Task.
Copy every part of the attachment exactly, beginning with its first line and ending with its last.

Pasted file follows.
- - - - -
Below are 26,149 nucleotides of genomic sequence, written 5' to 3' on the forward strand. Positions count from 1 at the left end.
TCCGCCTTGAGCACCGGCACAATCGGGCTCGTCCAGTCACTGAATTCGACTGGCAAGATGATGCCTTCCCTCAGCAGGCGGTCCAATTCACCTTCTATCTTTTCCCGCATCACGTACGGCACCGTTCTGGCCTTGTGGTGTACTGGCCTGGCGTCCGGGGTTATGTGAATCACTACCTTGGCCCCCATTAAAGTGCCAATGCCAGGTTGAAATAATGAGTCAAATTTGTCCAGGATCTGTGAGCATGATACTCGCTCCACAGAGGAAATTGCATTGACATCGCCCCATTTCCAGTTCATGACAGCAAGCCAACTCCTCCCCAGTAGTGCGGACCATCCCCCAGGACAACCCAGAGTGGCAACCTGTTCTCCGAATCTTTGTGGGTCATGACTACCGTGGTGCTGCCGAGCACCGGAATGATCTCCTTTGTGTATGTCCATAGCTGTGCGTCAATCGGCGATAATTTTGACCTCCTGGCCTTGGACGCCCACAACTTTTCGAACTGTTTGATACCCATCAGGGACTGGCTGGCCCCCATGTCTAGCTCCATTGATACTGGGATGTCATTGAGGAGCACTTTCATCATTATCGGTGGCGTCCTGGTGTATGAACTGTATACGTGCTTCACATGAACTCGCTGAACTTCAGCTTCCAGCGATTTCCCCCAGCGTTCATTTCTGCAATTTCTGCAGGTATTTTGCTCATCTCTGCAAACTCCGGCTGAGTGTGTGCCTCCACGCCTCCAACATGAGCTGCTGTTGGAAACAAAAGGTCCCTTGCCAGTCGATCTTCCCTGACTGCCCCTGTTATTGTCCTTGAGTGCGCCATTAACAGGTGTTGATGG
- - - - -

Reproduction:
Below are 26,149 nucleotides of genomic sequence, written 5' to 3' on the forward strand. Positions count from 1 at the left end.
TCCGCCTTGAGCACCGGCACAATCGGGCTCGTCCAGTCACTGAATTCGACTGGCAAGATGATGCCTTCCCTCAGCAGGCGGTCCAATTCACCTTCTATCTTTTCCCGCATCACGTACGGCACCGTTCTGGCCTTGTGGTGTACTGGCCTGGCGTCCGGGGTTATGTGAATCACTACCTTGGCCCCCATTAAAGTGCCAATGCCAGGTTGAAATAATGAGTCAAATTTGTCCAGGATCTGTGAGCATGATACTCGCTCCACAGAGGAAATTGCATTGACATCGCCCCATTTCCAGTTCATGACAGCAAGCCAACTCCTCCCCAGTAGTGCGGACCATCCCCCAGGACAACCCAGAGTGGCAACCTGTTCTCCGAATCTTTGTGGGTCATGACTACCGTGGTGCTGCCGAGCACCGGAATGATCTCCTTTGTGTATGTCCATAGCTGTGCGTCAATCGGCGATAATTTTGACCTCCTGGCCTTGGACGCCCACAACTTTTCGAACTGTTTGATACCCATCAGGGACTGGCTGGCCCCCATGTCTAGCTCCATTGATACTGGGATGTCATTGAGGAGCACTTTCATCATTATCGGTGGCGTCCTGGTGTATGAACTGTATACGTGCTTCACATGAACTCGCTGAACTTCAGCTTCCAGCGATTTCCCCCAGCGTTCATTTCTGCAATTTCTGCAGGTATTTTGCTCATCTCTGCAAACTCCGGCTGAGTGTGTGCCTCCACGCCTCCAACATGAGCTGCTGTTGGAAACAAAAGGTCCCTTGCCAGTCGATCTTCCCTGACTGCCCCTGTTATTGTCCTTGAGTGCGCCATTAACAGGTGTTGATGG